Welcome to Anagrammer Crossword Genius! Keep reading below to see if plows is an answer to any crossword puzzle or word game (Scrabble, Words With Friends etc). Scroll down to see all the info we have compiled on plows.
Searching in Crosswords ...
The answer PLOWS has 38 possible clue(s) in existing crosswords.
Searching in Word Games ...
The word PLOWS is VALID in some board games. Check PLOWS in word games in Scrabble, Words With Friends, see scores, anagrams etc.
Searching in Dictionaries ...
Definitions of plows in various dictionaries:
noun - a farm tool having one or more heavy blades to break the soil and cut a furrow prior to sowing
verb - to break and turn over earth especially with a plow
verb - act on verb ally or in some form of artistic expression
Word Research / Anagrams and more ...
Keep reading for additional results and analysis below.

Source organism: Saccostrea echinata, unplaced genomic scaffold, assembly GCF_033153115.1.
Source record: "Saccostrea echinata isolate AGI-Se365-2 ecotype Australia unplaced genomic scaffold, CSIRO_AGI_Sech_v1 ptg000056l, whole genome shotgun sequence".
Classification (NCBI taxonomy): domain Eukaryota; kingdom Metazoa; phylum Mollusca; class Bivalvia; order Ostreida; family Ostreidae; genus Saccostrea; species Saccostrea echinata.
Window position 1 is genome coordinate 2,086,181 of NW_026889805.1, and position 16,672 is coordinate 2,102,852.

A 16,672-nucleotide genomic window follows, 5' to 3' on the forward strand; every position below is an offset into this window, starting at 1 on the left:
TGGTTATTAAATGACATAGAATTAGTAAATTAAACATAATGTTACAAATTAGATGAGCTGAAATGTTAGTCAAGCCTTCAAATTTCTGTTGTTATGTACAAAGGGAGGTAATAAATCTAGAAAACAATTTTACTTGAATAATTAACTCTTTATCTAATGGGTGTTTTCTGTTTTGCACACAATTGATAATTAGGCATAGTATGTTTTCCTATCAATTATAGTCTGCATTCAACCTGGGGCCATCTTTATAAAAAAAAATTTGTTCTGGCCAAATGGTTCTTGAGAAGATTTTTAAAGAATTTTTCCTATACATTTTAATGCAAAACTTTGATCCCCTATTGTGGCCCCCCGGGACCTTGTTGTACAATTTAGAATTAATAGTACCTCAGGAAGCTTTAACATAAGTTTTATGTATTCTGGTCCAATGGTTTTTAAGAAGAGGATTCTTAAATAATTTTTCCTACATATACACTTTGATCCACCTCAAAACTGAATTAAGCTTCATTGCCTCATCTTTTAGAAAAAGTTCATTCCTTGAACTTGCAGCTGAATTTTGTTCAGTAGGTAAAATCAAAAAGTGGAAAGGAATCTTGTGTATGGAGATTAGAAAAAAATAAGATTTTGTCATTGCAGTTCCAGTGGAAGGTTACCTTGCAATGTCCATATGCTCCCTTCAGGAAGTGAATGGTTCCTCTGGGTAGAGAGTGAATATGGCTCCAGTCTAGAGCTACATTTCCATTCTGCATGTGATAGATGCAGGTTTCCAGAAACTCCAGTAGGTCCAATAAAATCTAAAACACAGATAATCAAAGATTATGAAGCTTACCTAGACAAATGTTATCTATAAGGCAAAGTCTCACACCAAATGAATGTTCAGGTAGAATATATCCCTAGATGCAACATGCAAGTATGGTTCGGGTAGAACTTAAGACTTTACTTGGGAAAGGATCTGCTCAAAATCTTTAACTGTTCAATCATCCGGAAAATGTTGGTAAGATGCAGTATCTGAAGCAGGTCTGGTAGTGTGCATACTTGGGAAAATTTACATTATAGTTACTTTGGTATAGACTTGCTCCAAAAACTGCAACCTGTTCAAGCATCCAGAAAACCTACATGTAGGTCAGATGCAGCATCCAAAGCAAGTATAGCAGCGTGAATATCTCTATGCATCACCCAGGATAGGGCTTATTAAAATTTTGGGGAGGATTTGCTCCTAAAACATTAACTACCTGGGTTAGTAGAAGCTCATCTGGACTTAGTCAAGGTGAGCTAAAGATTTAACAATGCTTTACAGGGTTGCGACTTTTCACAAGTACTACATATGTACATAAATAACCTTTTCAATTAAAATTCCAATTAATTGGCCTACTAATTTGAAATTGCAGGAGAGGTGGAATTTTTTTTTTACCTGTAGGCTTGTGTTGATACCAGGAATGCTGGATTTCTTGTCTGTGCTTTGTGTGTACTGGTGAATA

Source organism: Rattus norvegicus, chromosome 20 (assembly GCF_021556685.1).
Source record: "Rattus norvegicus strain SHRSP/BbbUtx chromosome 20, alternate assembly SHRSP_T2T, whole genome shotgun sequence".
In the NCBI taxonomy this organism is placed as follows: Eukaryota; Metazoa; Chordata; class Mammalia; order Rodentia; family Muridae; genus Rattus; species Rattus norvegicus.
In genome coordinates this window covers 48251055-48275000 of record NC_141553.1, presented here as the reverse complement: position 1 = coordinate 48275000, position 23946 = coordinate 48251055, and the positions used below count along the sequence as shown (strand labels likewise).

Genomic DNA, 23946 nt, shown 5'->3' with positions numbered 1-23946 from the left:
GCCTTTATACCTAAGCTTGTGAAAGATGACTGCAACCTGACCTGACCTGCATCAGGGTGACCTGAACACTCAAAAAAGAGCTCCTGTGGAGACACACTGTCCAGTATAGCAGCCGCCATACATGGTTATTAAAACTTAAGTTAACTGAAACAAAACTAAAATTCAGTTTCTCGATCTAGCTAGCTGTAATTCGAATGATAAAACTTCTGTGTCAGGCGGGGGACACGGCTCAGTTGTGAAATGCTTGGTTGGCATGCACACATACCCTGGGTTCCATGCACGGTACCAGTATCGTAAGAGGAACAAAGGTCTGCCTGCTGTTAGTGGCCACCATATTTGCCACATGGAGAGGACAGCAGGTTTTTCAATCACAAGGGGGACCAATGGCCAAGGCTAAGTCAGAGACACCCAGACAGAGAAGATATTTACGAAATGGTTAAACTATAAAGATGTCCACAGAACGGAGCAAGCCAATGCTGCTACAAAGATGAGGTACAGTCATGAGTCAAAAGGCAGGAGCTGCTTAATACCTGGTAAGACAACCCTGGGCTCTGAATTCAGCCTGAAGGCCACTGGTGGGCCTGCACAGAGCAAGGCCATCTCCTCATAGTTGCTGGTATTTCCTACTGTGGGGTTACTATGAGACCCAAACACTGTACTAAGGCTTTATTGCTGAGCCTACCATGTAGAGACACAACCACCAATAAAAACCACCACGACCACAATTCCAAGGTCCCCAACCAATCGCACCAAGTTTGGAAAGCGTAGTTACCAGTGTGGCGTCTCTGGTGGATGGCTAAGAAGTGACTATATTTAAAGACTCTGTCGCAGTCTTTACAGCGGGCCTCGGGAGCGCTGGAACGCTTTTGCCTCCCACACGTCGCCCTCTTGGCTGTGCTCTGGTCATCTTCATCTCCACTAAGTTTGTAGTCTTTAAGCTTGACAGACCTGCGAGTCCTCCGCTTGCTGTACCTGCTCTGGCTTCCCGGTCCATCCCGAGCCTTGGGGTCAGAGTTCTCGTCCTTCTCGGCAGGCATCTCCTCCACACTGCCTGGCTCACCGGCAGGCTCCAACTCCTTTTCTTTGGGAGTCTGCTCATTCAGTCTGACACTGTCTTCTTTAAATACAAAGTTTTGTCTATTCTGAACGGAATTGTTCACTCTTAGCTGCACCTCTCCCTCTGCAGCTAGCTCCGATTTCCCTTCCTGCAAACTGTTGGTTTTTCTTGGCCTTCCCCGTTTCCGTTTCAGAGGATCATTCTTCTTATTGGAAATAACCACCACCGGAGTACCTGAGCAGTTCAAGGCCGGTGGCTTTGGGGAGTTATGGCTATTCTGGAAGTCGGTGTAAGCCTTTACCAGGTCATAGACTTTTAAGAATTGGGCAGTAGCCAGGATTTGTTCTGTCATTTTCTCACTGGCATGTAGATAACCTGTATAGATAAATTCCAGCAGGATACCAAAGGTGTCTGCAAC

|Possible Crossword Clues|
|Breaks up, in a way|
|Does post-snowfall work|
|Gets off the road, in a way|
|Possible Dictionary Clues|
|a large farming implement with one or more blades fixed in a frame, drawn over soil to turn it over and cut furrows in preparation for the planting of seeds.|
|Plural form of plow.|
|Third-person singular simple present indicative form of plow.|
|Plows might refer to|
A plough (UK) or plow (US; both ) is a tool or farm implement used in farming for initial cultivation of soil in preparation for sowing seed or planting to loosen or turn the soil. Ploughs were traditionally drawn by working animals such as horses or cattle, but in modern times are drawn by tractors. A plough may be made of wood, iron, or steel frame with an attached blade or stick used to cut the soil and loosen it. It has been a basic instrument for most of recorded history, although written references to the plough do not appear in English until c. 1100 at which point it is referenced frequently. The plough represents one of the major agricultural inventions in human history.|
* The primary purpose of ploughing is to turn over the upper layer of the soil, bringing fresh nutrients to the surface, while burying weeds and the remains of previous crops and allowing them to break down. As the plough is drawn through the soil it creates long trenches of fertile soil called furrows. In modern